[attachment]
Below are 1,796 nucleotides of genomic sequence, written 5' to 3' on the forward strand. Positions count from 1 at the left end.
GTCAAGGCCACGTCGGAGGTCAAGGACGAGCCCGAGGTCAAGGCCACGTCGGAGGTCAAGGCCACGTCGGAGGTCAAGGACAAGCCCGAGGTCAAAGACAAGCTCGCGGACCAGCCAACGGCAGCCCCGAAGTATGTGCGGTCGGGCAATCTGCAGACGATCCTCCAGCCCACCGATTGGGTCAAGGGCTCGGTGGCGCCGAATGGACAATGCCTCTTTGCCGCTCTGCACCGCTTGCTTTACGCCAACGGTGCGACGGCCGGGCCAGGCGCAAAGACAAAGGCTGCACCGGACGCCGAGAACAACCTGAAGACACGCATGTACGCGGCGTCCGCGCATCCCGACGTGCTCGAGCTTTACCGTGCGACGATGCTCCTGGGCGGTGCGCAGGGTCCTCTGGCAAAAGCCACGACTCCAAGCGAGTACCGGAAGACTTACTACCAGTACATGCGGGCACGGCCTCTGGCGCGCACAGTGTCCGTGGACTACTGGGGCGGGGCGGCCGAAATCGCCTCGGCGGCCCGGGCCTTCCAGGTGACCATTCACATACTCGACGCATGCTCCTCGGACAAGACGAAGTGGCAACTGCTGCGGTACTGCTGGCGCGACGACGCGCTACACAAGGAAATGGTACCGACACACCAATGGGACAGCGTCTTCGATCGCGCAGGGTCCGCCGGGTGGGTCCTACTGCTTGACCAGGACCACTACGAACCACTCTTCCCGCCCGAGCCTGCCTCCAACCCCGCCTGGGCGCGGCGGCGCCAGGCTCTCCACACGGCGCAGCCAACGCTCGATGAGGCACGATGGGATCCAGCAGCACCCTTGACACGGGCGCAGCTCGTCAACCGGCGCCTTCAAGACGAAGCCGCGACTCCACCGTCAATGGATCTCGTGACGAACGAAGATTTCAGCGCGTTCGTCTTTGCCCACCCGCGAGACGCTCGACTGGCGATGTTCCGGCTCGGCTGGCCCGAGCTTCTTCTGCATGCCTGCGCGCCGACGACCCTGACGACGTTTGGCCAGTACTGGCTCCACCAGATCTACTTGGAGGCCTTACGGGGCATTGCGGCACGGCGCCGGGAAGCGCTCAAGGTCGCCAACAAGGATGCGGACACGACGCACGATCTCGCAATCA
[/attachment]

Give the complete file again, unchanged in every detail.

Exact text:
Below are 1,796 nucleotides of genomic sequence, written 5' to 3' on the forward strand. Positions count from 1 at the left end.
GTCAAGGCCACGTCGGAGGTCAAGGACGAGCCCGAGGTCAAGGCCACGTCGGAGGTCAAGGCCACGTCGGAGGTCAAGGACAAGCCCGAGGTCAAAGACAAGCTCGCGGACCAGCCAACGGCAGCCCCGAAGTATGTGCGGTCGGGCAATCTGCAGACGATCCTCCAGCCCACCGATTGGGTCAAGGGCTCGGTGGCGCCGAATGGACAATGCCTCTTTGCCGCTCTGCACCGCTTGCTTTACGCCAACGGTGCGACGGCCGGGCCAGGCGCAAAGACAAAGGCTGCACCGGACGCCGAGAACAACCTGAAGACACGCATGTACGCGGCGTCCGCGCATCCCGACGTGCTCGAGCTTTACCGTGCGACGATGCTCCTGGGCGGTGCGCAGGGTCCTCTGGCAAAAGCCACGACTCCAAGCGAGTACCGGAAGACTTACTACCAGTACATGCGGGCACGGCCTCTGGCGCGCACAGTGTCCGTGGACTACTGGGGCGGGGCGGCCGAAATCGCCTCGGCGGCCCGGGCCTTCCAGGTGACCATTCACATACTCGACGCATGCTCCTCGGACAAGACGAAGTGGCAACTGCTGCGGTACTGCTGGCGCGACGACGCGCTACACAAGGAAATGGTACCGACACACCAATGGGACAGCGTCTTCGATCGCGCAGGGTCCGCCGGGTGGGTCCTACTGCTTGACCAGGACCACTACGAACCACTCTTCCCGCCCGAGCCTGCCTCCAACCCCGCCTGGGCGCGGCGGCGCCAGGCTCTCCACACGGCGCAGCCAACGCTCGATGAGGCACGATGGGATCCAGCAGCACCCTTGACACGGGCGCAGCTCGTCAACCGGCGCCTTCAAGACGAAGCCGCGACTCCACCGTCAATGGATCTCGTGACGAACGAAGATTTCAGCGCGTTCGTCTTTGCCCACCCGCGAGACGCTCGACTGGCGATGTTCCGGCTCGGCTGGCCCGAGCTTCTTCTGCATGCCTGCGCGCCGACGACCCTGACGACGTTTGGCCAGTACTGGCTCCACCAGATCTACTTGGAGGCCTTACGGGGCATTGCGGCACGGCGCCGGGAAGCGCTCAAGGTCGCCAACAAGGATGCGGACACGACGCACGATCTCGCAATCA